Monkman is part of a new generation of Native American artists who has exhibited widely in museums throughout Canada. His broad practice, which ranges from figurative painting to film and performance, explores the complexities of the flawed, yet enduring myth of the American West. Taking on the artistic traditions of Western nineteenth century painting, Monkman's appropriations of ‘New World' painting are meticulous recreations of large-scale, sublime landscapes. Yet Monkman's ‘trickery' only becomes clear on closer inspection: these grand panoramas, painted in acrylic not oil, are populated with cavorting ‘cowboys and indians'. Toying with the notion of authenticity, these reimagined, often homoeroticised tableaux playfully subvert and distort traditional narratives and perceptions.
In this exhibition, Monkman transforms the front of the gallery into a nineteenth century ‘salon', with gilt framed paintings hung at all levels. Here, his attention is focused on the artist and pseudo anthropologist George Catlin (1796-1872) who, with the zeal of a missionary, set about ‘documenting' aboriginal tribespeople across North America as they faced the threat of extinction. Of particular interest to the artist is Catlin's deliberate exclusion of the Native American ‘dandy' from his idealised and misleading depictions. Monkman reinstates these lost dandies into his landscapes, where they act as observers of reinterpreted classical Western allegories and imagined scenes from North American colonial history.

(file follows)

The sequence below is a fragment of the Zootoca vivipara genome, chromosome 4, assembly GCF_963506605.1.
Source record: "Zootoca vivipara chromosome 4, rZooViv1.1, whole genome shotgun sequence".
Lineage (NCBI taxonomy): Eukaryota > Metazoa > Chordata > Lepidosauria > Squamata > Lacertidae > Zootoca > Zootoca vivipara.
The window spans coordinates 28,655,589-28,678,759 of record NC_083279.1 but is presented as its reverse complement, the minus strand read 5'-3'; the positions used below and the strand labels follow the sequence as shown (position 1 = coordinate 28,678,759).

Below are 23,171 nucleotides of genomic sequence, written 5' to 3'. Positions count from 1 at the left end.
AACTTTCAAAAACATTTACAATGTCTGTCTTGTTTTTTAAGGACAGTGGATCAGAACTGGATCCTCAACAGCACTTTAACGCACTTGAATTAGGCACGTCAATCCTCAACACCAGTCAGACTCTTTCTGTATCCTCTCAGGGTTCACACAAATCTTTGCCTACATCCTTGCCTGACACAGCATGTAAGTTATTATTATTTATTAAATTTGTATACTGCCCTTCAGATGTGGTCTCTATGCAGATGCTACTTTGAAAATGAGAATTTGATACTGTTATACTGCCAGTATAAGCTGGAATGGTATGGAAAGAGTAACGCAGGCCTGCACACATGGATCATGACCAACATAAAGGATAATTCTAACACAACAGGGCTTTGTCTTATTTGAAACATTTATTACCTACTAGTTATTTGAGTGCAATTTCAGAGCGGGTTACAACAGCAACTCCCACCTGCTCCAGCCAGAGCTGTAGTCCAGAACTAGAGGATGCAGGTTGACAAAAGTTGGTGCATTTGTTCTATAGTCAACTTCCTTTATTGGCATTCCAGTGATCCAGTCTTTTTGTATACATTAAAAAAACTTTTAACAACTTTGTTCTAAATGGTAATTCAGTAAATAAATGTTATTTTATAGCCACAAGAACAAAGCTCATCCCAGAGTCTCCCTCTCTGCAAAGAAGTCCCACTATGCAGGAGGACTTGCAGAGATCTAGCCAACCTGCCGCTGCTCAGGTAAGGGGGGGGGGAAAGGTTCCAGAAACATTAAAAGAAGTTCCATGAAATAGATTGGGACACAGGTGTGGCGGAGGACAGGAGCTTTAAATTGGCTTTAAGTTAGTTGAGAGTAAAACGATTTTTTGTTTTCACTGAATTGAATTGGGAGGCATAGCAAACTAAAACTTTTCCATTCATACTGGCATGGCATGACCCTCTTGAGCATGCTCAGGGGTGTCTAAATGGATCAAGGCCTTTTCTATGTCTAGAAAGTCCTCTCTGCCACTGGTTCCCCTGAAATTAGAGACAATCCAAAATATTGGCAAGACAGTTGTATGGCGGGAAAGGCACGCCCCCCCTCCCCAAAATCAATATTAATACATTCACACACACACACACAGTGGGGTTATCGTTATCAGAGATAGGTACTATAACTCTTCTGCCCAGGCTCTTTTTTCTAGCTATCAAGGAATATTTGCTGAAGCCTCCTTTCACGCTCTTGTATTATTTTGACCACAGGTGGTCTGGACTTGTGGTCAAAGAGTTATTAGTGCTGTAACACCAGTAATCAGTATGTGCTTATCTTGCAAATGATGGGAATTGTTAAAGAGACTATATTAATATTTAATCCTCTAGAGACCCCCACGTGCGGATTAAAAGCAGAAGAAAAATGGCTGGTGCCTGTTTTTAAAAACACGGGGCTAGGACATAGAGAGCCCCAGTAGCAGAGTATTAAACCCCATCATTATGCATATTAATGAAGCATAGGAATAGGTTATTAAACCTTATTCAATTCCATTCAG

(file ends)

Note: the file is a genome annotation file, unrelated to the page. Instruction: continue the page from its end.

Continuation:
In the back gallery his split-screen film ‘Shooting Geronimo' (2007) is projected onto two artificial buffalo hides. Adopting, tongue-in-cheek, the style of early silent films, Monkman places Hollywood under scrutiny as another perpetrator of inaccurate and damaging stereotypes: the heroic, macho cowboy, pitted against the blood-thirsty Red Indian, or ‘noble' savage.
By reclaiming the aesthetic languages of oppression, Monkman, with mischievous alacrity, questions the myths propagated by European colonialist ambition. Simultaneously his work challenges the highly politicised notions of cultural identity and authenticity, acknowledging his own culture's complicity in the perpetuation of such clichés. The past is opened up for reexamination; new myths are born and history is re-presented as a fluid and subjective interplay between fact and fiction.
Kent Monkman's recent solo shows include Dance to the Berdashe, Urban Shaman Gallery, Winnipeg, Canada (2008); Théâtre de Cristal, The Union Gallery, Queen's University, Kingston, Ontario, Canada (2007); The Triumph of Mischief, Art Gallery of Hamilton, Ontario, Canada (2007) touring to Museum of Contemporary Canadian Art, Toronto and Winnipeg Art Gallery, Winnipeg, Canada. Recent group shows include Remix: New Modernities in a Post Indian World, Heard Museum, Phoenix Arizona, USA (2007) touring to National Museum of the American Indian, New York, NY, USA; Crack the Sky, Montreal Biennale, Canada (2007); Re-thinking Nordic Colonialism, The Nordic Institute for Contemporary Art, Finland (2006) and The American West, Compton Verney, UK (2005).